Learn more about Extended School Year.

Special Education Caselaw.

6. Are You a Highly Qualified Special Ed Teacher?

Are you a special ed teacher who needs to find out how the "highly qualified" teacher provisions in NCLB and IDEA affect you? The article and chart below will help.

In What are the New IDEA 2004 Requirements for Highly Qualified Special Education Teachers?, learn about new requirements for highly qualified special education teachers, how to meet these requirements, and limitations on what you can do if you are not "highly qualified."

The National Education Association (NEA) developed a handy one-page chart (in pdf) that will answer many questions. Answer the questions on the Highly Qualified Teacher Chart to find out if you are a highly qualified special education under IDEA and NCLB.

Learn more about No Child Left Behind and IDEA 2004.

7. Coming Up! Wrightslaw Programs in New Hampshire, Illinois, Hawaii

Wrightslaw Special Education Law and Advocacy Training Programs focus on four areas: special education laws including significant changes in IDEA 2004; how to use the bell curve to measure educational progress & regression; SMART IEPs; and advocacy tactics & strategies.

Manchester, NH: May 6-7, 2005 (Boot Camp)

Springfield, IL - May 13-14, 2005 (Boot Camp)

Oakland Schools, Waterford, MI - May 24, 2005 (Advocacy Training) - Attorney Wayne Steedman and advocate Pat Howey present a full-day Wrightslaw training program - NEW!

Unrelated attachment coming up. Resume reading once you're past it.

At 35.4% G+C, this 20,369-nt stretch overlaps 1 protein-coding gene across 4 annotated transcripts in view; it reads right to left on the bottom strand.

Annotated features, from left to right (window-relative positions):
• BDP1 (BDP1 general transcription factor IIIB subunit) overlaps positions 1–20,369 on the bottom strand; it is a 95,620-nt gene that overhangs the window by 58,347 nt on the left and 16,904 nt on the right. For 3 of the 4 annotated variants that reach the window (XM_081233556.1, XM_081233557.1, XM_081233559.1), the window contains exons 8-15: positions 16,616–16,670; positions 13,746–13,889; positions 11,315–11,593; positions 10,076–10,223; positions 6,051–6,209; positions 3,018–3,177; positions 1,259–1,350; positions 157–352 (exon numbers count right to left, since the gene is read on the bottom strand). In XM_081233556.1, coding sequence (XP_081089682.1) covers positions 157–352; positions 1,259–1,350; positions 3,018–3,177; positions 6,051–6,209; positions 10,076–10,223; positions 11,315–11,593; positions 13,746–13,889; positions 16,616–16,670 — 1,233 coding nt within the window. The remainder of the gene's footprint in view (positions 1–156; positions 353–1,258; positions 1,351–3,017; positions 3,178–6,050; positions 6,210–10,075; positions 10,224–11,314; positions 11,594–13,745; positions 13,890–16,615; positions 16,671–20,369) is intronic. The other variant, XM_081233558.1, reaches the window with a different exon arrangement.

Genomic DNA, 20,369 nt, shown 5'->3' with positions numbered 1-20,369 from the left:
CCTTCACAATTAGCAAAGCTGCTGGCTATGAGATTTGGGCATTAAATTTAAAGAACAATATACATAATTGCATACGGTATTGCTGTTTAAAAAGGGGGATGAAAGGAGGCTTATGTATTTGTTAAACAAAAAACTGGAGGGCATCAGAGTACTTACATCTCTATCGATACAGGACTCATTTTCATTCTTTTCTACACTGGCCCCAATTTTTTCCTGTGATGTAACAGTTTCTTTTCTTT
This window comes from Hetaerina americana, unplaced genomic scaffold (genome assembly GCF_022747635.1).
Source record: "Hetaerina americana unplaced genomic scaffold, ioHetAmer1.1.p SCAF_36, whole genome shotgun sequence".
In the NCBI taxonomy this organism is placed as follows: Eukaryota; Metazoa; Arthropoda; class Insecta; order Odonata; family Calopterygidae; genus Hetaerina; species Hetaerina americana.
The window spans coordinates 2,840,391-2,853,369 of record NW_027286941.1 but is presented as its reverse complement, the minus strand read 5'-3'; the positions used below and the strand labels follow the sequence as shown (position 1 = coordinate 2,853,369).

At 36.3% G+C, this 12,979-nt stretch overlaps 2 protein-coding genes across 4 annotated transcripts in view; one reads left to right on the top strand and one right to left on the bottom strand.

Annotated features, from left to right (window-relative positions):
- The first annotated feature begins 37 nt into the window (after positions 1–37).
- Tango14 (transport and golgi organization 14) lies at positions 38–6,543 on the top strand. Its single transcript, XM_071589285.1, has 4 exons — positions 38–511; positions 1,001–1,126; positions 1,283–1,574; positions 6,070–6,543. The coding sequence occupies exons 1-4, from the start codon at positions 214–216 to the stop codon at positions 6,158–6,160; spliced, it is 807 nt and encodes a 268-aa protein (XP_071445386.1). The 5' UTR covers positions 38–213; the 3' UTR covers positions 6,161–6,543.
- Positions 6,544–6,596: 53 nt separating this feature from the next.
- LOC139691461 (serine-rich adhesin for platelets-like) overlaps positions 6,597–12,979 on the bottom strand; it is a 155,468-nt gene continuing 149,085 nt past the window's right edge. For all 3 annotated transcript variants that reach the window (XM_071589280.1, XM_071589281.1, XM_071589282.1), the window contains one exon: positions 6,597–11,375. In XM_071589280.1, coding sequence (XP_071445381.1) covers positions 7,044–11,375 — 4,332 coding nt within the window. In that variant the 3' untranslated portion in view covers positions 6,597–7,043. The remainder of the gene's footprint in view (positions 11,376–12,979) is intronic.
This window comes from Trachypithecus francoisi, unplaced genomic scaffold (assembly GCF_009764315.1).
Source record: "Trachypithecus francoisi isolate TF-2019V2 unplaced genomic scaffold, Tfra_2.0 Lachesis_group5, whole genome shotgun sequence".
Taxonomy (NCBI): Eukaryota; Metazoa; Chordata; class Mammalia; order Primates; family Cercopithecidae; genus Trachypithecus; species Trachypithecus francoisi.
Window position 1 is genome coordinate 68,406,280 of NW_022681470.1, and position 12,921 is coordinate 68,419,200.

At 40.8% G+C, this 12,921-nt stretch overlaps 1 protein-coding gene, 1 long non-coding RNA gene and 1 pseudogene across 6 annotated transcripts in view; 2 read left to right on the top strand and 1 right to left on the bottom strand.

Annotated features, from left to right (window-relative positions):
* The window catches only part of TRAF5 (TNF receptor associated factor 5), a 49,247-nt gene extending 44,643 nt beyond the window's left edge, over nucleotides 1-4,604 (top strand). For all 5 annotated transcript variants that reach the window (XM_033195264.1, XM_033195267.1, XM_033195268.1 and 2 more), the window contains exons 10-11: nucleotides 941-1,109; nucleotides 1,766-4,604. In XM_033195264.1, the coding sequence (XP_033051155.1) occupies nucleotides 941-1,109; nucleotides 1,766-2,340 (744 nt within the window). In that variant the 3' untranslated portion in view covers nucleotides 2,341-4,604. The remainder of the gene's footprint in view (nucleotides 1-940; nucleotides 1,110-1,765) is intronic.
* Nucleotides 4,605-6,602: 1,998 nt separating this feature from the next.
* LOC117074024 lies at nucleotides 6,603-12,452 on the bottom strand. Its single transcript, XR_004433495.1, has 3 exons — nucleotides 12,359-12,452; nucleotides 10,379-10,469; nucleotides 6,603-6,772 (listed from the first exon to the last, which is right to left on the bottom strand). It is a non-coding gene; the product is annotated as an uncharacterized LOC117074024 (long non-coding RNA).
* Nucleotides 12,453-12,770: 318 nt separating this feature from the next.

Hilo, HI - July 29, 2005 - LDA Conference (Keynote Speakers & Presenters)

Hilo, HI - July 30-31, 2005 - Boot Camp

Schedule l Programs l Speakers l FAQs

8. Need Help? Visit the Yellow Pages for Kids

If you are looking for help - or a helper - visit the Yellow Pages for Kids with Disabilities. Your state Yellow Pages has many resources - evaluators, speech language therapists, tutors, special ed schools, advocates, attorneys, organizations, and support groups.

These articles will help:

Working with Independent Evaluators and Educational Consultants

Strategies to Find a Support or Study Group

Help Others: Please print and distribute Flyers for Your State Yellow Pages for Kids.

Free Listings in the Yellow Pages: If you help parents get services for children (i.e., an evaluator, educational consultant, academic tutor, advocate, attorney, special ed school, etc.) or you facilitate a support or study group for parents, submit an application be listed in the Yellow Pages for Kids. Send an email to app@yellowpagesforkids.com for an application. Listings in the Yellow Pages are free.

9. Subscription & Contact Info

The Special Ed Advocate is a free online newsletter about special education legal and advocacy issues, cases, and tactics and strategies. Subscribers receive "alerts" about new cases, events, and special offers on Wrightslaw books.

Law Library Seminars & Training
Advocacy Yellow Pages for Kids
No Child Left Behind Free Newsletter
IDEA 2004 Newsletter Archives

Contact Info
Pete and Pam Wright
Wrightslaw & The Special Ed Advocate
P. O. Box 1008
Deltaville, VA 23043
Website: https://www.wrightslaw.com
Email: newsletter | at | wrightslaw.com< Note: Replace the |at| with the @ sign!